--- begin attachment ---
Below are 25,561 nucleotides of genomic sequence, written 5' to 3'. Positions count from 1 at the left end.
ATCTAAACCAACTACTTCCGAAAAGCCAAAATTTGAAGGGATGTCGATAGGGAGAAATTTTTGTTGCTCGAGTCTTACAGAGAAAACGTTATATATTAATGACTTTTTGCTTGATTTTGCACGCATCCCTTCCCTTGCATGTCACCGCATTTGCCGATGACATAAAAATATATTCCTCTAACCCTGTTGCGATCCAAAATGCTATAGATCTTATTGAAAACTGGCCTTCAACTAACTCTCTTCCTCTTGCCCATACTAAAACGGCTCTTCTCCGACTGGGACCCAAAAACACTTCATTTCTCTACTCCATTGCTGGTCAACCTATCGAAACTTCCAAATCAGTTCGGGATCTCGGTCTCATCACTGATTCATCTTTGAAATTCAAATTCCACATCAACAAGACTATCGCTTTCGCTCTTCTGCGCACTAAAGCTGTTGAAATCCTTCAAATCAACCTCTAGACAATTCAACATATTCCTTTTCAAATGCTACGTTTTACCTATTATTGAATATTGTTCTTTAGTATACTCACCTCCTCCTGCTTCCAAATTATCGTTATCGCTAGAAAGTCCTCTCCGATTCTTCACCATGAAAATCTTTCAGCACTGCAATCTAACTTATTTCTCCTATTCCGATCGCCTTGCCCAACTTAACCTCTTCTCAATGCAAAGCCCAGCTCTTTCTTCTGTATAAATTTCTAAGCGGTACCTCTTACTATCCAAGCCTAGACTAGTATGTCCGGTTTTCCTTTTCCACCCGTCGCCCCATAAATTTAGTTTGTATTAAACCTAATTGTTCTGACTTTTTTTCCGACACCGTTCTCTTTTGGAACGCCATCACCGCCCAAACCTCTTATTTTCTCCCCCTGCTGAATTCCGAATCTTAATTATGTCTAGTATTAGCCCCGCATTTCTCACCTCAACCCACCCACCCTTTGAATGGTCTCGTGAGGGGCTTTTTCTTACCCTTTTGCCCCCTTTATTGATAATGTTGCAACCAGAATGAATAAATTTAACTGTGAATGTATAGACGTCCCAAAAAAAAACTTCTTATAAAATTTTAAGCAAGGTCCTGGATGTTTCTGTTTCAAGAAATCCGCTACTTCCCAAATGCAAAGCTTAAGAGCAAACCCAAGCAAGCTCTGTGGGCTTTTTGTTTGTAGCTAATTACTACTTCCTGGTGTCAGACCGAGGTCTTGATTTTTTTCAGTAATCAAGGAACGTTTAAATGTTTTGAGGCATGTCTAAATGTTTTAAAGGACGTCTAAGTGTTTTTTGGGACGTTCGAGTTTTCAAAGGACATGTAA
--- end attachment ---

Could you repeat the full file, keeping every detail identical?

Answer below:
Below are 25,561 nucleotides of genomic sequence, written 5' to 3'. Positions count from 1 at the left end.
ATCTAAACCAACTACTTCCGAAAAGCCAAAATTTGAAGGGATGTCGATAGGGAGAAATTTTTGTTGCTCGAGTCTTACAGAGAAAACGTTATATATTAATGACTTTTTGCTTGATTTTGCACGCATCCCTTCCCTTGCATGTCACCGCATTTGCCGATGACATAAAAATATATTCCTCTAACCCTGTTGCGATCCAAAATGCTATAGATCTTATTGAAAACTGGCCTTCAACTAACTCTCTTCCTCTTGCCCATACTAAAACGGCTCTTCTCCGACTGGGACCCAAAAACACTTCATTTCTCTACTCCATTGCTGGTCAACCTATCGAAACTTCCAAATCAGTTCGGGATCTCGGTCTCATCACTGATTCATCTTTGAAATTCAAATTCCACATCAACAAGACTATCGCTTTCGCTCTTCTGCGCACTAAAGCTGTTGAAATCCTTCAAATCAACCTCTAGACAATTCAACATATTCCTTTTCAAATGCTACGTTTTACCTATTATTGAATATTGTTCTTTAGTATACTCACCTCCTCCTGCTTCCAAATTATCGTTATCGCTAGAAAGTCCTCTCCGATTCTTCACCATGAAAATCTTTCAGCACTGCAATCTAACTTATTTCTCCTATTCCGATCGCCTTGCCCAACTTAACCTCTTCTCAATGCAAAGCCCAGCTCTTTCTTCTGTATAAATTTCTAAGCGGTACCTCTTACTATCCAAGCCTAGACTAGTATGTCCGGTTTTCCTTTTCCACCCGTCGCCCCATAAATTTAGTTTGTATTAAACCTAATTGTTCTGACTTTTTTTCCGACACCGTTCTCTTTTGGAACGCCATCACCGCCCAAACCTCTTATTTTCTCCCCCTGCTGAATTCCGAATCTTAATTATGTCTAGTATTAGCCCCGCATTTCTCACCTCAACCCACCCACCCTTTGAATGGTCTCGTGAGGGGCTTTTTCTTACCCTTTTGCCCCCTTTATTGATAATGTTGCAACCAGAATGAATAAATTTAACTGTGAATGTATAGACGTCCCAAAAAAAAACTTCTTATAAAATTTTAAGCAAGGTCCTGGATGTTTCTGTTTCAAGAAATCCGCTACTTCCCAAATGCAAAGCTTAAGAGCAAACCCAAGCAAGCTCTGTGGGCTTTTTGTTTGTAGCTAATTACTACTTCCTGGTGTCAGACCGAGGTCTTGATTTTTTTCAGTAATCAAGGAACGTTTAAATGTTTTGAGGCATGTCTAAATGTTTTAAAGGACGTCTAAGTGTTTTTTGGGACGTTCGAGTTTTCAAAGGACATGTAA